Bavarian History Through the Rear View Mirror
Being an Audi technician has allowed me to experience many facets of the automotive world and travel to various venues to participate in them. Recently I had the opportunity to travel to Munich Germany to attend a course at the training center there. To my delight, we ended the 4 day session with a trip to Ingolstadt north of Munich. This location is also world headquarters for Audi AG.
Upon arriving at the massive facility it is apparent the design and arrangement of the world headquarters is what has been emulated at the dealers throughout the world. From the airport “Hangar” look to the new “Terminal” look, this was evident when we got to the area. First off, we were guided through a 2 hour tour of the assembly line where the Audi A4, A5 and Q5 are produced. Two words: simply amazing! But after a gourmet lunch break served in the main complex cafeteria, it was on to the Museum Mobile.
Here you find Audi history on multiple levels progressing from it’s origins in 1899 with the first Horch Automobile from Audi founder August Horch, plus the DKWs, NSUs and AutoUnions to the current racing versions of 2012. Select models are rotating from ceiling to floor on a 4 storey conveyor system known as a “paternoster lift” unique in itself. Audi has been able to keep new examples of most of their modern era vehicles here and put them on display. Audi’s early Motorcycle connection was also also shown in abundance with the classic DKWs and Wanderers. The walls are adorned with artifacts and information detailing Audi’s growth to success over the last 100 plus years.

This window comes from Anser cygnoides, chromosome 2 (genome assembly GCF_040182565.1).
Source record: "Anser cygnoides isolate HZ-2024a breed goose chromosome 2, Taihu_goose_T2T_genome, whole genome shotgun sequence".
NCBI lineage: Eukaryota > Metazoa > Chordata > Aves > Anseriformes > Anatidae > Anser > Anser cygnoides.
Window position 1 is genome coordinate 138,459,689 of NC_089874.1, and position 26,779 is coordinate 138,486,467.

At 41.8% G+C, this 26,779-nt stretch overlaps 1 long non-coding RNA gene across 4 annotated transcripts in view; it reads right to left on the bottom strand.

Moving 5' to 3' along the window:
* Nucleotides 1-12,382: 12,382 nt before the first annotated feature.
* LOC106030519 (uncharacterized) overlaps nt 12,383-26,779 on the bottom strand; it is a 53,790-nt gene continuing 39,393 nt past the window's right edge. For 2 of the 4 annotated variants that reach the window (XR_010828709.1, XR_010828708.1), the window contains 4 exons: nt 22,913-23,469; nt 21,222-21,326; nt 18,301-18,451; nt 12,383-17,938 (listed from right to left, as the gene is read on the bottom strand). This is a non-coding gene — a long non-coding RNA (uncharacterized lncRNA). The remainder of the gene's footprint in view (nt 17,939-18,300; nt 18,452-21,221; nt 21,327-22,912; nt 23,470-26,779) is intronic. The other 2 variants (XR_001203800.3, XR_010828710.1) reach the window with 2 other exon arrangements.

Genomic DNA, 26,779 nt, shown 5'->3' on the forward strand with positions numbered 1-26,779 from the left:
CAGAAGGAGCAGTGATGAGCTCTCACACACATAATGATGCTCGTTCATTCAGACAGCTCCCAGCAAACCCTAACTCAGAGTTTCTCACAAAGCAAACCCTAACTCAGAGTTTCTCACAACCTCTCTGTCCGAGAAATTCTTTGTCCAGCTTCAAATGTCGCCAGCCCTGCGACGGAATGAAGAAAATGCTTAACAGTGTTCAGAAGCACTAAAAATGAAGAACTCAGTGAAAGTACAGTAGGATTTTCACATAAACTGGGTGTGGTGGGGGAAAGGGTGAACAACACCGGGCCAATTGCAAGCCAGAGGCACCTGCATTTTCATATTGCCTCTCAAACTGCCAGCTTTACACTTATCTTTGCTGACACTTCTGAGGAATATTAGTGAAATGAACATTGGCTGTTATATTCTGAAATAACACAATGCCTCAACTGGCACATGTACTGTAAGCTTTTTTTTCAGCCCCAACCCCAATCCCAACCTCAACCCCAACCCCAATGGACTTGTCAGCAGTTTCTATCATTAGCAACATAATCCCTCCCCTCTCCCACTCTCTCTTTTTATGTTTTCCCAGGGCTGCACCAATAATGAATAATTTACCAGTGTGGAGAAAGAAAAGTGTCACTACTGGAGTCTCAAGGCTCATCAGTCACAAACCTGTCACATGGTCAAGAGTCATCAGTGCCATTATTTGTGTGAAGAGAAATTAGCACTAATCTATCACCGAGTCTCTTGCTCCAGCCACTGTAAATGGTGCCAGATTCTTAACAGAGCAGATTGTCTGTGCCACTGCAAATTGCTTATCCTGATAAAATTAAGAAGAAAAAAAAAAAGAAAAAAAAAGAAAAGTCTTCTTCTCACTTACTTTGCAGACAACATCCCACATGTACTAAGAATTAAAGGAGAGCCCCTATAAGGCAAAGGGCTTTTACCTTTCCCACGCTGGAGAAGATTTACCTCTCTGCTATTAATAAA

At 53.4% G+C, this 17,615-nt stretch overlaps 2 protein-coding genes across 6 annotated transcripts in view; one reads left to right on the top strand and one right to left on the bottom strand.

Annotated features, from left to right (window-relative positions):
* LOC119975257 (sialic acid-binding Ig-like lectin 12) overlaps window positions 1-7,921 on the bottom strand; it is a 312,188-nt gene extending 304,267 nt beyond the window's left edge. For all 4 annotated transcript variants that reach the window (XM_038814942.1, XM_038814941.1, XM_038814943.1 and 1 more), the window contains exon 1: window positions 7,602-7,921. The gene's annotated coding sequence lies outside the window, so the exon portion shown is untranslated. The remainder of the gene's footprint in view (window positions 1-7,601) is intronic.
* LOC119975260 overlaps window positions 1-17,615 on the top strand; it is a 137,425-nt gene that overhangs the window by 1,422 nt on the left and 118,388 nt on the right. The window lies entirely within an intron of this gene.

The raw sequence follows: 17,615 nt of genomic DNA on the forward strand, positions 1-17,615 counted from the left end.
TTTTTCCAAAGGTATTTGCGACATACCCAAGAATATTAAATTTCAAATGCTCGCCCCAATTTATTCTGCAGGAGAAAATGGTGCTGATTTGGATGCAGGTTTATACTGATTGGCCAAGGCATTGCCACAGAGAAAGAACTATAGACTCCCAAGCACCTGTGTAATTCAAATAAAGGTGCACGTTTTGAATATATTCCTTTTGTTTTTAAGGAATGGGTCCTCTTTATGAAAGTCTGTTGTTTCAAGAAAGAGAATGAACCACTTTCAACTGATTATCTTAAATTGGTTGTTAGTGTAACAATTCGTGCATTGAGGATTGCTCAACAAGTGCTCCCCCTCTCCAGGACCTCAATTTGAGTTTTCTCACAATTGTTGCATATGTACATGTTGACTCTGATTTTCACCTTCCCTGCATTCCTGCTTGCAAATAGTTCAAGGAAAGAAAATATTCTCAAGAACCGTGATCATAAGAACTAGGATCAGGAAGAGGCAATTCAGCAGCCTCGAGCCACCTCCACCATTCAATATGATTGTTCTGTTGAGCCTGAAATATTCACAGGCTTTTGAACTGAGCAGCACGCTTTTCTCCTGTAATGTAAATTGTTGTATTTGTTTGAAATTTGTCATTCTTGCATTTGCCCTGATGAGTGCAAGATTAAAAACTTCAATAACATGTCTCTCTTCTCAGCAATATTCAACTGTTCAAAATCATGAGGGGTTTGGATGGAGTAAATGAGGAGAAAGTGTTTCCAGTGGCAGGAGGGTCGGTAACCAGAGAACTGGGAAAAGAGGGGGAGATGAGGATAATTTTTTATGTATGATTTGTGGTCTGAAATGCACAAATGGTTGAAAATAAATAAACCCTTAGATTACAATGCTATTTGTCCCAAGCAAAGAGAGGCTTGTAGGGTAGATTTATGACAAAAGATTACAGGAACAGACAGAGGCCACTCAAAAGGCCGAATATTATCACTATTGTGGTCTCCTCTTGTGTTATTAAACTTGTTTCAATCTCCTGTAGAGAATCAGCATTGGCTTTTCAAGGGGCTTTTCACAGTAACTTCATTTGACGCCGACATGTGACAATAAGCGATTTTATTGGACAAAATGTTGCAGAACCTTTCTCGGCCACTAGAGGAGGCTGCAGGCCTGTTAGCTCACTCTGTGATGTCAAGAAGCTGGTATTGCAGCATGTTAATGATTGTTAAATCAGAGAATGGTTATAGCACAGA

Near the entrance to the Museum gift shop sit’s a ”barn find” a rare 1953 Horch sedan which has been parked as it was left years ago in Texas of all places. This was the last known car to carry the Horch nameplate. The only problem they’re having with it is deciding whether or not to leave it as is or restore it to it’s former glory in the state of the art restoration area in the Audi Tradition facility located outside Ingolstadt. This tour is open to the public as well, so if you are ever in Germany’s Bavarian region it is a worthwhile visit for Audi or classic car enthusiasts alike. You definitely won’t be disappointed!
Written by Perry M. Mason